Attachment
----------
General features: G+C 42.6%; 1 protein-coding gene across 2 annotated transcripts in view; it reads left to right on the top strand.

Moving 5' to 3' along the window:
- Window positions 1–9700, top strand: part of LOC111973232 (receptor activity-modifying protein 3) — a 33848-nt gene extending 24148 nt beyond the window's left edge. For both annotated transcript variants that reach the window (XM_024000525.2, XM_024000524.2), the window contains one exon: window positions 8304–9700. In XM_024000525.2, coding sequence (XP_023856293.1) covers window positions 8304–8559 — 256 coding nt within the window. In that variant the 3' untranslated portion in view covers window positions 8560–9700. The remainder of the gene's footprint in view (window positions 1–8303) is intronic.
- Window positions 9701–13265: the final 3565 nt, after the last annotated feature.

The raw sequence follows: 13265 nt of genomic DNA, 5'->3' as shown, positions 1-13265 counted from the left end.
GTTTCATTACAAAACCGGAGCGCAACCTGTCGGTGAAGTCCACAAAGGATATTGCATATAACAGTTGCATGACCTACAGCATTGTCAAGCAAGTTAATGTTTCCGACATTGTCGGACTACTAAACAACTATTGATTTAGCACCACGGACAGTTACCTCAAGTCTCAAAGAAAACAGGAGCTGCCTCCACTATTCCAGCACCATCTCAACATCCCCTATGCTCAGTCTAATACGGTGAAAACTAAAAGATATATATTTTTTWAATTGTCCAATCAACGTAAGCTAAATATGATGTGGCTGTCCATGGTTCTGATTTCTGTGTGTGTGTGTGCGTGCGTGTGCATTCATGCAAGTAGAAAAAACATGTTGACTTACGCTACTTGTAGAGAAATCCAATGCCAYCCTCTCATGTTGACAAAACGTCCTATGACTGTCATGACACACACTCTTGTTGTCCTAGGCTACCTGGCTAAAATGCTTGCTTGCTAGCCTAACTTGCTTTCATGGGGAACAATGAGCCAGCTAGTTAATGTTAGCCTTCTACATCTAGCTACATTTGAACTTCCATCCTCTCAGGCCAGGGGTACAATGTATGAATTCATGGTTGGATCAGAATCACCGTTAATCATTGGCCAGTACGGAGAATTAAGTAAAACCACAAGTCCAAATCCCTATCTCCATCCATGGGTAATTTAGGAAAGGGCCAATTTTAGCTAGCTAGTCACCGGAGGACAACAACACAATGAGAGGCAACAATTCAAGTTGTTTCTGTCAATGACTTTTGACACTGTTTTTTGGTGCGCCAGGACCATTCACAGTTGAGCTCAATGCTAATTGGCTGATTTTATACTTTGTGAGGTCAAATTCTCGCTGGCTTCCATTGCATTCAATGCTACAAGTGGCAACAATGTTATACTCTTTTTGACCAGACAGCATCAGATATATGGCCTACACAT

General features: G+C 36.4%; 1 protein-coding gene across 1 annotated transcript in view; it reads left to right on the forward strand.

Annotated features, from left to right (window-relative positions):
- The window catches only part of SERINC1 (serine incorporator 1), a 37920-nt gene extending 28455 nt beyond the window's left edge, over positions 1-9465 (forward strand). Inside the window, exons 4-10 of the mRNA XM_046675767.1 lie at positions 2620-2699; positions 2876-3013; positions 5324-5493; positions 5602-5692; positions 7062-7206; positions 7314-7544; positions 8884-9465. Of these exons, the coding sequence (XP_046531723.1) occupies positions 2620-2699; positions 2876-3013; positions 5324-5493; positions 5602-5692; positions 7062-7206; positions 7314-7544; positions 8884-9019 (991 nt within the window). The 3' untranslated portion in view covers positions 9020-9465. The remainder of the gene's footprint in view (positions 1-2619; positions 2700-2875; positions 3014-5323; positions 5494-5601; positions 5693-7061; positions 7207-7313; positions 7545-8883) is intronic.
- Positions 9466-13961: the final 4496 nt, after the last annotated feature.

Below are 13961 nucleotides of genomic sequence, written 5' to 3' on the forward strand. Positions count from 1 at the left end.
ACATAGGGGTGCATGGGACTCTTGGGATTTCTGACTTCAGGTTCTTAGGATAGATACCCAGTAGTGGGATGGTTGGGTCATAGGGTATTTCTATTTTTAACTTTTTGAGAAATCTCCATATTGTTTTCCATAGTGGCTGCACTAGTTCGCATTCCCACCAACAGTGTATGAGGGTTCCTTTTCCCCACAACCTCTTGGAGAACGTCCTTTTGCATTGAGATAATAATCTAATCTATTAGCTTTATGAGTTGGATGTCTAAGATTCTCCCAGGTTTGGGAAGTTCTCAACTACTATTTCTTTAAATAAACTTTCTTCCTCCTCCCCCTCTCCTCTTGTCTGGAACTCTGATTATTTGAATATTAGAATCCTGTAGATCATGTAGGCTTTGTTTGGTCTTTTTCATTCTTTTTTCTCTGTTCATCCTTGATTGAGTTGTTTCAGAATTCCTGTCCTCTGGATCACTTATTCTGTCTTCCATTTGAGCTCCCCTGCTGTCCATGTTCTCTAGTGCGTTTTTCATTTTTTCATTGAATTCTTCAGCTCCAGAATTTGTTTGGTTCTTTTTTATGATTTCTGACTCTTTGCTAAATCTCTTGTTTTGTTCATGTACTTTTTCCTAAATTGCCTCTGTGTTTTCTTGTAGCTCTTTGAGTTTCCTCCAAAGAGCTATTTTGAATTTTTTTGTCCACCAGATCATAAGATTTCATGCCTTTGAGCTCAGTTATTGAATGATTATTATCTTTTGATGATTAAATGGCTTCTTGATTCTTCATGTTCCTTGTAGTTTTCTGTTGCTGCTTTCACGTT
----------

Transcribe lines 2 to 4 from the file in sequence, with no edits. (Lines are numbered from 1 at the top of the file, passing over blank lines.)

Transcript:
Moving 5' to 3' along the window:
- Window positions 1–9700, top strand: part of LOC111973232 (receptor activity-modifying protein 3) — a 33848-nt gene extending 24148 nt beyond the window's left edge. For both annotated transcript variants that reach the window (XM_024000525.2, XM_024000524.2), the window contains one exon: window positions 8304–9700. In XM_024000525.2, coding sequence (XP_023856293.1) covers window positions 8304–8559 — 256 coding nt within the window. In that variant the 3' untranslated portion in view covers window positions 8560–9700. The remainder of the gene's footprint in view (window positions 1–8303) is intronic.
- Window positions 9701–13265: the final 3565 nt, after the last annotated feature.